These posts are the opinions of the writers and do not necessarily reflect the views of A+ Colorado.

A+ Colorado: May 2016 Newsletter

Dear Members and Friends,

Just a few weeks ago we let you know that A+ is now officially A+ Colorado. As we have done in Denver (and will continue to do), we can’t wait to partner, collaborate, and engage with families, educators, and community leaders in districts across the state to celebrate great work happening in classrooms, and to build an education system that works for all Colorado kids. Look forward to A+ Colorado conducting research, blogging and reflecting on a growing number of school districts around the state.

A+ Updates

How is Denver Public Schools Doing?

Last month, A+ released its annual check-up on the state of Denver Public Schools. The report, Big Gains, Big Gaps, Big Ideas assesses progress made towards the achievement targets set by the Denver School Board and administration in the Denver Plan 2020. (To see our data analysis that compiles how all Colorado schools and districts with publicly available data performed relative to the rest of the state, click here). The report finds that the district has made significant advancements–dramatically increasing its percentile rankings, performing comparable to or better than similar districts, and bringing the college remediation rate below 50%. But at the same time, Denver’s ACT scores remain stagnant, and achievement gaps remain. Progress has certainly been made, but it is neither fast nor broad enough for the district to reach its goals.

A Decade of Reform in Mapleton Public Schools

Just over a decade into their “Choices for Learning” reform effort, the Mapleton school district has radically restructured its process of school selection and community relationships. But where do they stand on their other goals–including dramatic improvement in student performance? Our report, Radical Change, Modest Gains, looks at slow gains taking hold in the Mapleton school district, and highlights where the district should redouble its efforts. At the start, Mapleton received a $2.6 million Bill and Melinda Gates Foundation grant and national attention. Academically, Mapleton has had modest gains; but much work lies ahead for this small, inner-ring suburban school district.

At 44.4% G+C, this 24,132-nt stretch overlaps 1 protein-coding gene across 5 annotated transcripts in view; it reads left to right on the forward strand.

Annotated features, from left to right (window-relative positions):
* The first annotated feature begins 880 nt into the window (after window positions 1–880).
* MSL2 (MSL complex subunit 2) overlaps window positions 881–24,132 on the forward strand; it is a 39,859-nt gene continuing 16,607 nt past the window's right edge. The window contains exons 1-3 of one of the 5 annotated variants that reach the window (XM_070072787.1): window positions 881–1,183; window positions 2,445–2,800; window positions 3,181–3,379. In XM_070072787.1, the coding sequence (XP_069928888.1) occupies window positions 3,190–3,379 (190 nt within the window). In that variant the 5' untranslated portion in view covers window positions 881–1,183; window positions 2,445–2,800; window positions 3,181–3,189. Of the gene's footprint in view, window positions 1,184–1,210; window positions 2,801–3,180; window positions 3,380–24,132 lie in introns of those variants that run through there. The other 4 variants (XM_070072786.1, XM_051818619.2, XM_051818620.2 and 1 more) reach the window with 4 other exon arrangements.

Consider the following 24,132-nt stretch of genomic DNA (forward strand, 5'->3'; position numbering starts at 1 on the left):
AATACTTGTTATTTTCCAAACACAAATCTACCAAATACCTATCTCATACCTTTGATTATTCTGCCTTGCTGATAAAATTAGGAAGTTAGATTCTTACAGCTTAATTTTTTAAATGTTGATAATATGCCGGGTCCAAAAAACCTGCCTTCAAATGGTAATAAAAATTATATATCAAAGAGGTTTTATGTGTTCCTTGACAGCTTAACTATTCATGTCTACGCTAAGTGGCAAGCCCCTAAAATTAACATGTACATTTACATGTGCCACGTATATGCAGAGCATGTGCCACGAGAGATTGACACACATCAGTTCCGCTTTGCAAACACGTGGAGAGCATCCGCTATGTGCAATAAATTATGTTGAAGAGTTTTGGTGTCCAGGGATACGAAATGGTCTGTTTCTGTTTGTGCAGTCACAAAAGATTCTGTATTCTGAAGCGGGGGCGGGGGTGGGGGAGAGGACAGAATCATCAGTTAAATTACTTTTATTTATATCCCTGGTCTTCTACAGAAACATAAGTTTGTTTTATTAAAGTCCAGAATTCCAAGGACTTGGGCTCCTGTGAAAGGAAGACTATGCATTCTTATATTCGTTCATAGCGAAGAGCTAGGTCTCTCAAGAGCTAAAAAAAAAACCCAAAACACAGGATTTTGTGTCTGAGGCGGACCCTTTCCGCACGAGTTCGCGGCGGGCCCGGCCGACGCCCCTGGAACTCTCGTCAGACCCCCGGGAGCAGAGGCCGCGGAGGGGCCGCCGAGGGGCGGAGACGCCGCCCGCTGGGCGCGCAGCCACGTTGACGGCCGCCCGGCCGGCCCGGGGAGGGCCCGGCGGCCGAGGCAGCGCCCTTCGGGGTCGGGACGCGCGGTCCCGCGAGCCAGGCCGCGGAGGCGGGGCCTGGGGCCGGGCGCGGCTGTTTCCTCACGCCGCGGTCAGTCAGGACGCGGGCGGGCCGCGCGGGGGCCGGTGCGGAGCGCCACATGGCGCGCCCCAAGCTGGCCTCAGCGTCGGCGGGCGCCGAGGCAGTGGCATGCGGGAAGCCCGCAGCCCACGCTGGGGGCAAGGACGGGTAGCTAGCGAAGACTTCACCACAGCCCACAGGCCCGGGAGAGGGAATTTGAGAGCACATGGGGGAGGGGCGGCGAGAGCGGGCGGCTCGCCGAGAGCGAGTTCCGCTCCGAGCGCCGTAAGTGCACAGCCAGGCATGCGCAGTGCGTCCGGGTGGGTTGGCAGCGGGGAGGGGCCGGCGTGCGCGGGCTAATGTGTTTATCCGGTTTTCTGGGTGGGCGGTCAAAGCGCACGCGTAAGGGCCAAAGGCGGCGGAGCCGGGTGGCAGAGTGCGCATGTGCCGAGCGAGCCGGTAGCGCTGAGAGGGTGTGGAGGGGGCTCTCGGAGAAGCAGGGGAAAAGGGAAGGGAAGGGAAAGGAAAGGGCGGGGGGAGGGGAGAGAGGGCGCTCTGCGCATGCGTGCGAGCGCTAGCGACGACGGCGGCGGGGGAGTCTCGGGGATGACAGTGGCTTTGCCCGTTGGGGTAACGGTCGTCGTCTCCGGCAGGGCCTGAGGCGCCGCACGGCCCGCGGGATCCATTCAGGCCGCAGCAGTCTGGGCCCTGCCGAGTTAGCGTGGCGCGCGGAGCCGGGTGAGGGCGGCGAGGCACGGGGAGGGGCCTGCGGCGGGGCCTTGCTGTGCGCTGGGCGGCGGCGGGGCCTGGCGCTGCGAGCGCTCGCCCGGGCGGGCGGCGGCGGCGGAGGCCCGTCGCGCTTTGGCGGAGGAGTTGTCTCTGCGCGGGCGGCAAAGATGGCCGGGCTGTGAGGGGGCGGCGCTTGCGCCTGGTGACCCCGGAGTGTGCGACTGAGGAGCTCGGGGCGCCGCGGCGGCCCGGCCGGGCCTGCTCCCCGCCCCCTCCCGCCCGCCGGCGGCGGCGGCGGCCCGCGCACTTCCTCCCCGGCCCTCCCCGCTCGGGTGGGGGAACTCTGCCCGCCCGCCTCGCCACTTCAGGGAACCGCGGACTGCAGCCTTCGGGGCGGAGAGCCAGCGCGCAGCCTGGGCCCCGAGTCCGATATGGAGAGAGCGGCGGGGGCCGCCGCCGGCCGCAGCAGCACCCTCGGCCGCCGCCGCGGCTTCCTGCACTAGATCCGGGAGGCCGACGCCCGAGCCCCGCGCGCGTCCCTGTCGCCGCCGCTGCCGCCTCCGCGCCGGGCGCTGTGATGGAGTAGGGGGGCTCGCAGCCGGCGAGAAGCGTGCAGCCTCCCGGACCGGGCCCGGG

A+ Going National: A+ Colorado Teamed up with the Progressive Policy Institute

A+ partnered with the Progressive Policy Institute (PPI) to host Reinventing America’s Schools: Lessons from the Denver Experience on May 4. District leaders, school administrators, and organization members from Denver, Kansas City, Atlanta, Indianapolis, Oakland, and San Antonio attended panels and breakout sessions to discuss how Denver Public Schools’ use of the portfolio strategy has been effective, and how an elected school board has worked in favor of reform. Attendees heard from director of the Reinventing America’s Schools Project at PPI David Osborne, former and current members of A+, and other participants in Denver’s efforts to adopt what Osborne calls a “21st Century model for education,” where one size is not expected to fit all students.

So what lessons can be learned from the Denver experience? Discussions centered around the benefits of granting schools more autonomy along with more accountability. PPI distilled the lessons from Denver into ten critical conditions for change that others might consider when embarking on similar change efforts. Attention to these ten elements created and maintains a political environment in Denver that made public education improvement a sustainable effort.

Political elements of Denver's political success
The Secrets of Denver’s Political Success

In Other News

Restructuring Schools in APS

Fletcher Community School is one of the lowest performing schools in the state of Colorado despite multiple district interventions including seven years of pilot status. A quick glance at Fletcher’s performance on PARCC last year exemplifies the student achievement crisis at Fletcher: fewer than 15 of the roughly 130 students tested in 2015 met grade-level expectations on both the English Language Arts and Math exam. In response, at last Tuesday’s Aurora Board of Education Meeting, the Board discussed making bigger, structural changes to the school by converting it to a charter-managed school.